Why Actors Should Learn How to Play an Instrument | A Vital Actor's Skill

Why Actors Should Learn How to Play an Instrument

Written by on | Acting Tips

When I was a kid, my parents forced me to take up piano lessons and, oh boy, was I unhappy about that. Every Wednesday afternoon on the way to the lesson, I would think: “Why oh why are my parents so unkind as to force me into something that I dread with such frenzied passion?” So, I quit as soon as they let me. Now that I’m older and wiser [citation needed], and working as an actor, I wish that I’d stuck with it for longer. Learning how to play an instrument is incredibly valuable and something everyone should do. Actors especially.

Actors should learn how to play an instrument for a number of reasons: it can be a relaxing and fulfilling hobby, a skill that can distinguish you in casting opportunities and allow you to work across conventional and musical theatre. Even if you have no desire to play professionally on stage, the mental and physical processes of learning how to play an instrument can improve your ability to learn, memorise and comprehend complex artistic ideas.

Do you Have any Hobbies?

Let’s talk first about the importance of having a hobby. You have to have something that you do outside of acting to stay sane—and that doesn’t include your muggle job. Your hobby, or hobbies, should be things you do because you enjoy doing them. If you’re short in supply of hobbies, might I suggest picking up an instrument? One of the many great things about learning an instrument is that it is an easily measurable skill” the more you do it, the better you get. 

In the murky waters of an acting career, having something as tangible as playing an instrument is really valuable. It gives us something to work towards that we can measure and get excited about. You could apply this to just about any skill-based hobby, of course, but let’s dig into why learning an instrument is such a good hobby for actors.

What are your Special Skills?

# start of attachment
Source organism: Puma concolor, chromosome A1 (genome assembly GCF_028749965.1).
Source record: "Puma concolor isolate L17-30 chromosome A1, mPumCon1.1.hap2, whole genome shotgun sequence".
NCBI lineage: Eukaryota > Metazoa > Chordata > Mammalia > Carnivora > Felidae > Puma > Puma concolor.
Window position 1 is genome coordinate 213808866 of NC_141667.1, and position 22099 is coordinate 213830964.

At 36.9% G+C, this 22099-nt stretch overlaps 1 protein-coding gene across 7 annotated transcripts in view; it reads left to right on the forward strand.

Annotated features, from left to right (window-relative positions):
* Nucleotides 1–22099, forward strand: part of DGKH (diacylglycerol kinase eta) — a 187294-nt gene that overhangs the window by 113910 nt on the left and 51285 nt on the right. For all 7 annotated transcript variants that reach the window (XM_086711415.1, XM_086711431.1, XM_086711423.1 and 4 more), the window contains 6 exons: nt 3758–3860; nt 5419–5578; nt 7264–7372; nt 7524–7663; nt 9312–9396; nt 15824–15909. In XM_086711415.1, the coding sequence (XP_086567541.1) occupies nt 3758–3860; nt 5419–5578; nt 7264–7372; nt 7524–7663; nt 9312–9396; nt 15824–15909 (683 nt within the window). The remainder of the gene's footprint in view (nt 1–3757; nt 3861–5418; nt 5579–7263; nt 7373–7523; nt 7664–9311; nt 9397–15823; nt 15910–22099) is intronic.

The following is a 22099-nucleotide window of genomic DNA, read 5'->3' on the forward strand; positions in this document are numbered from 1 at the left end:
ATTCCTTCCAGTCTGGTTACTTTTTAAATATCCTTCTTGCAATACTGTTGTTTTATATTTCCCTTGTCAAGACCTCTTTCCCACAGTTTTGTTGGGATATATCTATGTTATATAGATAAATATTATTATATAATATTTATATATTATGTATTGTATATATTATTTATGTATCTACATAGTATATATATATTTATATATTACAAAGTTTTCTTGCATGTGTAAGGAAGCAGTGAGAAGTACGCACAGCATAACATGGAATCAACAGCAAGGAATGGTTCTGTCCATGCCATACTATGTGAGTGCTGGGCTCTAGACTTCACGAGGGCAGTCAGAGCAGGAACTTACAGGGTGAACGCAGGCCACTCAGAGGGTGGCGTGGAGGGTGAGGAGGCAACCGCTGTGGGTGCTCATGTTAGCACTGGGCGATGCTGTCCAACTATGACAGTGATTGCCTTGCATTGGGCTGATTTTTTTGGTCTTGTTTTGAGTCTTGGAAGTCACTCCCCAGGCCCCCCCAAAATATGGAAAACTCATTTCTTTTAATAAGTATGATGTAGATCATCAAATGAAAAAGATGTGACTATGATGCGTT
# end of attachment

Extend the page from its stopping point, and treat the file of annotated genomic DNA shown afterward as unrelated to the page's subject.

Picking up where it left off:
Yeah, yikes. Sorry to bring up some nasty feelings if you’ve been asked that question in interviews or auditions before. 

This one is obvious. Learning how to play an instrument is a crazy good skill to have as an actor for the simple fact that it opens up a world of acting jobs previously unavailable to you. A lot of theatre companies I have auditioned for ask if you can play an instrument in their pre-screening and if you can, it gives you a much better shot at the part you’re going for. 

Even if the job you’re going for doesn’t require you know how to play an instrument, chances are that if a casting director is tossing up between two brilliant actors, they will go with the person who can play an instrument if that’s an option for the simple fact that they’re more versatile. Actors who play instruments also have additional advantages when it comes to learning new skills.

Neuroplasticity

Thank you, spellcheck. I asked a friend of mine who teaches piano why he thinks people should learn an instrument and he hit me with that word. After staring at him blankly for a few moments, he explained that neuroplasticity is basically how effectively your brain can adapt and pick up new skills. Playing an instrument is apparently one of the best ways of improving neuroplasticity. So not only are you learning a new and valuable skill, but it’s also priming you to be able to pick up other skills at a faster pace. 

This is shiny, buttery gold for actors. If you need to learn a new skill for a role because you lied about having it in the first place (which I’ve never done, I’d never do that) and you’re a musician on the side, you’re going to be able to pick it up much more quickly than your non-musical peers. This includes learning new languages and accents, too.

Brain Food for Actors

Learning music is so good for your brain. In addition to making it more elastic, it also makes it more fantastic. There’s plenty of research out there that shows learning an instrument improves your concentration, memory and a big handful of other cognitive functions. With the amount of lines we have to learn and the hours we spend waiting for our scene to come up, having good concentration and memory is vital.

Whilst there is less research behind this, there is some evidence to suggest those who learn an instrument are more empathetic people. I suspect the this has something to do with the amount of listening that goes into playing an instrument. Learning to listen is a crucial skill for good acting. In fact, good acting is almost entirely good listening.